IPOPHL reminds 2022 bets to respect IP laws, pay for use of copyrighted works in campaign | Inquirer News

IPOPHL reminds 2022 bets to respect IP laws, pay for use of copyrighted works in campaign

/ 03:23 PM February 17, 2022
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MANILA, Philippines — Candidates for the May 2022 national and local elections have been reminded to respect laws on intellectual property (IP) by ensuring that artists and creators are properly compensated should their work be used as a campaign material.

In a statement on Thursday, Intellectual Property Office of the Philippines (IPOPHL) Director General Rowel Barba said that they hope candidates pay the artists properly, as it may be a way to help the sector recover especially with the economic downturn brought by the COVID-19 pandemic.

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Barba said this as his office expects the influx of materials which are sourced from songs and and audio-visual creations, as the campaign season heats up.

“I hope candidates compensate our artists fairly for their contributions in creating more effective and creative campaign messages,” Barba said, adding that even playing copyrighted songs to the public during campaign sorties or motorcades may still require payment.

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Aside from that, the IPOPHL chief said that the first step for candidates is to seek permission from the original artists about using their artwork or song, as artists can turn down requests due to differences in politics.

Artists are allowed to refuse requests, as part of the “economic and moral rights granted to copyright holders by the IP Code of 1997”.

“Even as candidates are willing to pay a handsome fee, they first and foremost have to ask copyright holders’ permission to use their works in their political ads, and respect their decision if their proposals are turned down if it’s because they refuse any association from a certain political party,” Barba said.

“Candidates must be mindful of how they use copyrighted works, and encourage their supporters to do the same when creating materials for their online promotions or self-organized rallies, if they want to avoid backlash and a decrease in supporters,” he added.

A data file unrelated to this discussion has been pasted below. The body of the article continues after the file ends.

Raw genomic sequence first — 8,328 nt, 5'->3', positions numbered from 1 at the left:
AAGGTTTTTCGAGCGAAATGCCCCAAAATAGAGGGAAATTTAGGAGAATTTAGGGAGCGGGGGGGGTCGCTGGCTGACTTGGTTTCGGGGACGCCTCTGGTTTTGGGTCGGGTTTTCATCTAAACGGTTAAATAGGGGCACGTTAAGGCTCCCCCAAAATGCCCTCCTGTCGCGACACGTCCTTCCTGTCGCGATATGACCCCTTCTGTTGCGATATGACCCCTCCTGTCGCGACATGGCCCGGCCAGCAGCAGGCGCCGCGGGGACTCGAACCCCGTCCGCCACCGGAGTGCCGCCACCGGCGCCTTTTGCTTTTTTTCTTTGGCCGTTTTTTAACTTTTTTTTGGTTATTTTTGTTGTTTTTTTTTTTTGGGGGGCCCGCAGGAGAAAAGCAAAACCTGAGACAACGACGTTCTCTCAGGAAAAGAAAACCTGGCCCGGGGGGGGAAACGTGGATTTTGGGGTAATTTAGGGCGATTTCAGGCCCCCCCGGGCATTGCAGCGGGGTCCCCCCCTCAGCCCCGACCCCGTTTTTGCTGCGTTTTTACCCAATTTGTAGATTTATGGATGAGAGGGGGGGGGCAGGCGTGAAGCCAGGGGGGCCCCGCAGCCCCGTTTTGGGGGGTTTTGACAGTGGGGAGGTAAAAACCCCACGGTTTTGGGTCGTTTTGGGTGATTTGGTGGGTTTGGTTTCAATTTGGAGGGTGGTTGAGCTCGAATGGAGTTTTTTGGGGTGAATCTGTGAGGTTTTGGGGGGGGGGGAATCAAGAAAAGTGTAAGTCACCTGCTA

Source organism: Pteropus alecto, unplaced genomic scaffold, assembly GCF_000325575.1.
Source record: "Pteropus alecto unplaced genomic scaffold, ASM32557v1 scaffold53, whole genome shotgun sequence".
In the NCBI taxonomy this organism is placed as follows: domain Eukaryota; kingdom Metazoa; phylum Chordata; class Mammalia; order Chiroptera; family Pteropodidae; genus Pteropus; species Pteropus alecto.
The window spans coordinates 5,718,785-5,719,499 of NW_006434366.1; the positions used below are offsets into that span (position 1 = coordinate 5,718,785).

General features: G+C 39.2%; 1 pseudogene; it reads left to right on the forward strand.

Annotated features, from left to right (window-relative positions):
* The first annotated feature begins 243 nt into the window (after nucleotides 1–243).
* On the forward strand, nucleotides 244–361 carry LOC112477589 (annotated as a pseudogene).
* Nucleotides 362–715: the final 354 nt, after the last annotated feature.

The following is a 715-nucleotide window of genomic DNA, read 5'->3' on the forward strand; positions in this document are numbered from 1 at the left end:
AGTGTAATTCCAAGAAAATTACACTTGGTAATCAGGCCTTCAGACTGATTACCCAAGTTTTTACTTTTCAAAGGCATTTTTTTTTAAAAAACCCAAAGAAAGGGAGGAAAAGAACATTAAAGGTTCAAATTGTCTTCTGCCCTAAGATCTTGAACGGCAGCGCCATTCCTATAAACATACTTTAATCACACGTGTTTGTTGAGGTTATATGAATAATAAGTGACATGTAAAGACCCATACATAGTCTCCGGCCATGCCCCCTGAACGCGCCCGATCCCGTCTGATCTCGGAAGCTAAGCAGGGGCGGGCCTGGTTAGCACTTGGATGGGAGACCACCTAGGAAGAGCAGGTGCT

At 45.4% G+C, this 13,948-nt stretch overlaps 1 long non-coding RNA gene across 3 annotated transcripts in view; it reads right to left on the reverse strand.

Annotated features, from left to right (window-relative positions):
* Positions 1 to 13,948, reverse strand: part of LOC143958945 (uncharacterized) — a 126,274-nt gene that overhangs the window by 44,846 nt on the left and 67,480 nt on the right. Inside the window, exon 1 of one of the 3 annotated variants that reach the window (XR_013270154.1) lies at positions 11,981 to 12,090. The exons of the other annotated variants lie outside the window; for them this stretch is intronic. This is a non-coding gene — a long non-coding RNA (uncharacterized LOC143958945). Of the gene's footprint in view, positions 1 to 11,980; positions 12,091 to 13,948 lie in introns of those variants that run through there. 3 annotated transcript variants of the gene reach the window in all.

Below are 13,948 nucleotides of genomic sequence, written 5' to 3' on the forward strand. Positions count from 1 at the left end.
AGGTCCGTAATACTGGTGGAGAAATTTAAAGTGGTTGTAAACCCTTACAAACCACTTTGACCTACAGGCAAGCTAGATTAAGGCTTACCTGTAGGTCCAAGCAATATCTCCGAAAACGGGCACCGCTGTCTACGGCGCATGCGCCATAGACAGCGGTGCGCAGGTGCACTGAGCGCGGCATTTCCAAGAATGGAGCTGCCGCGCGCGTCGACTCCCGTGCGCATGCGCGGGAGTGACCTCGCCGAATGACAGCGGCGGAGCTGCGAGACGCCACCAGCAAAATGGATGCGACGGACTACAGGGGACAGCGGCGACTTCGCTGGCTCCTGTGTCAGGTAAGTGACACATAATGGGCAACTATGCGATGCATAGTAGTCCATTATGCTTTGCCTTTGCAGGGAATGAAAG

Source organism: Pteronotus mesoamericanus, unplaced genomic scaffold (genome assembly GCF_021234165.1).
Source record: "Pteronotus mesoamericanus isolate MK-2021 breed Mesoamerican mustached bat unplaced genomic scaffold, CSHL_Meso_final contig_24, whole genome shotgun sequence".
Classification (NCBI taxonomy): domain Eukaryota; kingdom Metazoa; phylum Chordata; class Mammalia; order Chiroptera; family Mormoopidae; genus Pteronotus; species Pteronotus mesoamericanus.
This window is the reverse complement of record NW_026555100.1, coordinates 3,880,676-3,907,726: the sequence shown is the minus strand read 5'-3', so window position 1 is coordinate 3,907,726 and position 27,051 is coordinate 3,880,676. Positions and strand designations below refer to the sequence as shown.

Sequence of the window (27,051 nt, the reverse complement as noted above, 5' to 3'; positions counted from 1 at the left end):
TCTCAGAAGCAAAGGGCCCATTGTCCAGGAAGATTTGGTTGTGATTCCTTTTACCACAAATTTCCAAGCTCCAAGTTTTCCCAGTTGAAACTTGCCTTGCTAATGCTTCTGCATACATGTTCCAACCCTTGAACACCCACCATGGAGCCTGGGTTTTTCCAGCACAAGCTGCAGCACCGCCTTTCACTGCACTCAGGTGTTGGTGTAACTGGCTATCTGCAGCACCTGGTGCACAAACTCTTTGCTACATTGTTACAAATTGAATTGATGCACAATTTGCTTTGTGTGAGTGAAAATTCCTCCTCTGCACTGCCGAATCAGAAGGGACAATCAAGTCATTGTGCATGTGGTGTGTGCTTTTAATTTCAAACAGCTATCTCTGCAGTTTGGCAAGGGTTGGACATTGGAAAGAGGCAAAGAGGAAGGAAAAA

This is not the first time that IPOPHL or artists have spoken about candidates respecting intellectual property rights: during the 2019 midterm elections, former Eraserheads member and Sandwich frontman Raimund Marasigan took a jab at candidates who are already stealing before they even got elected — as only a few aspirants have made payments for the use of campaign jingles.

IPOPHL also made the same reminders in 2019.

Prior to the the 2019 midterm polls, the Filipino Society of Composers, Authors and Publishers, Inc. (FILSCAP) said that only two candidates have secured performance licenses for the use of copyrighted music in sorties — now-Senator Bong Go and Pasay City mayoral candidate Jon Wilfredo Trinidad.

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IPO said aside from FILSCAP, interested candidates can seek clearances through IPOPHL-accredited collective management organizations (CMOs), like the Philippines Recorded Music Rights Inc. (PRM) or the Independent Music Producers of the Philippines (IMPRO) to find the original owners of the song, then seek permission and negotiate a fee.

Despite songs being the source of most copyright infringement complaints, Barba assured that IPOPHL would still monitor other intellectual property disputes that may arise from “new marketing trends” in the 2022 elections — including content posted on social media platforms.

Similarly, he asked artists to monitor if their creations are being used without their consent.

“In the past, electorates would learn about copyright and IP due to infringement issues that candidates would be embroiled in. Hopefully, this election season will be different in that candidates respect and promote respect for IP rights instead of stealing them,” Barba noted.

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TAGS: #2022candidates, #VotePH2022, 2022 elections, campaign jingles, Copyright, Director General Rowel Barba, Intellectual Property, Intellectual Property Office of the Philippines, IPOPHL
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